[0063] It has been also been described that one conventional system and method is prone to problems with bandwidth widening and performance limitations due to variations in PA response. For a system and method in accordance with aspects of the present invention, the bandwidth widening problem is eliminated since the Cartesian to polar conversion processes are not employed. Furthermore, the performance limitations due to variations in PA response are also eliminated since there is no involvement of PA supply voltage for data encoding and no variations in supply bias causing variations in PA switching times. It has also been described that another conventional system and method has the problem that it requires a more complex multi-level power amplifier for operation and is also prone to I to Q leakage related data corruption problems, said corruption being due to the IQ combining being performed at the PA output followed by a post-PA filtering network, an arrangement which cannot achieve low settling times. For a system and method in accordance with aspects of the present invention, however, a multilevel PA is not required. Data corruption due to I to Q leakage is also not an issue since IQ combining is a fast digital process performed at the input of the PA.

[0064] A system and method in accordance with aspects of the present invention has therefore distinct and significant advantages over the prior art, said advantages being the elimination of many of the performance and complex implementation problems associated with the conventional systems and methods used to encode analog IQ information for use with efficient CMOS switch-mode PAs.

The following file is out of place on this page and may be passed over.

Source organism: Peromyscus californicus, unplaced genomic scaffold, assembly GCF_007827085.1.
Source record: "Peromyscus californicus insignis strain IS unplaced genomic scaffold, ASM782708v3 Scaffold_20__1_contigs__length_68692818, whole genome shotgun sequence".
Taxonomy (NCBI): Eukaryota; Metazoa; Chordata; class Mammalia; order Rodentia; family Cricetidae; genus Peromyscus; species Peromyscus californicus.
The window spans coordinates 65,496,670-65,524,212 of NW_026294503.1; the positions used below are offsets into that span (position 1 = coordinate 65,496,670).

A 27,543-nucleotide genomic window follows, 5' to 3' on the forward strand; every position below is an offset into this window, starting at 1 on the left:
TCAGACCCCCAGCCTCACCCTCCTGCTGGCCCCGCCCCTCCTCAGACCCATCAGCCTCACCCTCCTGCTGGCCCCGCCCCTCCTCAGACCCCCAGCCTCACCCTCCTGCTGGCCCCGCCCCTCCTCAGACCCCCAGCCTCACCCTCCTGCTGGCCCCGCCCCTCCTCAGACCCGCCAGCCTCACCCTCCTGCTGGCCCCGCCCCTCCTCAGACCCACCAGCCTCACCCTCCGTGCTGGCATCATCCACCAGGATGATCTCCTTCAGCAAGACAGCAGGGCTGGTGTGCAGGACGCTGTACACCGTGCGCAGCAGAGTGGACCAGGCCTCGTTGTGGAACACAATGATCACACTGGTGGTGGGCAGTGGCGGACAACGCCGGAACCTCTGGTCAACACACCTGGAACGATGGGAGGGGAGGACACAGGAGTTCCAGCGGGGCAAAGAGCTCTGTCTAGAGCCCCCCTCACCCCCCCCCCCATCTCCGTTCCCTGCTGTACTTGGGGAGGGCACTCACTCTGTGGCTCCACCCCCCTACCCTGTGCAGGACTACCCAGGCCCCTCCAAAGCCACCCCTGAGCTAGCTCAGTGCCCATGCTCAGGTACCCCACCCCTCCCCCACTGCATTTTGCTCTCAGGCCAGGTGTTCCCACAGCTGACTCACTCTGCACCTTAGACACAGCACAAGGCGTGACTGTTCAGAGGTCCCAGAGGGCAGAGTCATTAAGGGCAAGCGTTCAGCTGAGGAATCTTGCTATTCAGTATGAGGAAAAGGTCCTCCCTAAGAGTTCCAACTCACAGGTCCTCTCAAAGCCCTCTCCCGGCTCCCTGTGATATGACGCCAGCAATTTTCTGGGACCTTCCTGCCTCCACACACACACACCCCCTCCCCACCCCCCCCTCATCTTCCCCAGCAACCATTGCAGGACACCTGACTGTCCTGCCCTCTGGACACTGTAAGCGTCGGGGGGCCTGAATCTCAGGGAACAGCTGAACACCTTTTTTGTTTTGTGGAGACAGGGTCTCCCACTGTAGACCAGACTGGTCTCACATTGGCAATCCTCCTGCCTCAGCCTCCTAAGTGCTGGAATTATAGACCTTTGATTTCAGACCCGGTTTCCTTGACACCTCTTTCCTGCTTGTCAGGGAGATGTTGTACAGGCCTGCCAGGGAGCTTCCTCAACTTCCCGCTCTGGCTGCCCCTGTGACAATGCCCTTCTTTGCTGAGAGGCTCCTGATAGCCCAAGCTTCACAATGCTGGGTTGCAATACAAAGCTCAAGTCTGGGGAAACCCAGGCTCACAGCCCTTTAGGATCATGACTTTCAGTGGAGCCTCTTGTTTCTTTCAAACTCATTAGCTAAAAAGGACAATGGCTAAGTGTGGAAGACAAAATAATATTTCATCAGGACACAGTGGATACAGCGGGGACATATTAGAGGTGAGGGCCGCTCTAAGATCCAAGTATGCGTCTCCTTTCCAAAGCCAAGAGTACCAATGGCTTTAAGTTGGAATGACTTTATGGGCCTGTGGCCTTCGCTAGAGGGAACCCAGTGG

[0065] The foregoing description of various preferred embodiments of the invention have been presented for purposes of illustration and description. It is not intended to be exhaustive or to limit the invention to the precise forms disclosed, and obviously many modifications and variations are possible in light of the above teaching. The example embodiments, as described above, were chosen and described in order to best explain the principles of the invention and its practical application to thereby enable others skilled in the art to best utilize the invention in various embodiments and with various modifications as are suited to the particular use contemplated. It is intended that the scope of the invention be defined by the claims appended hereto.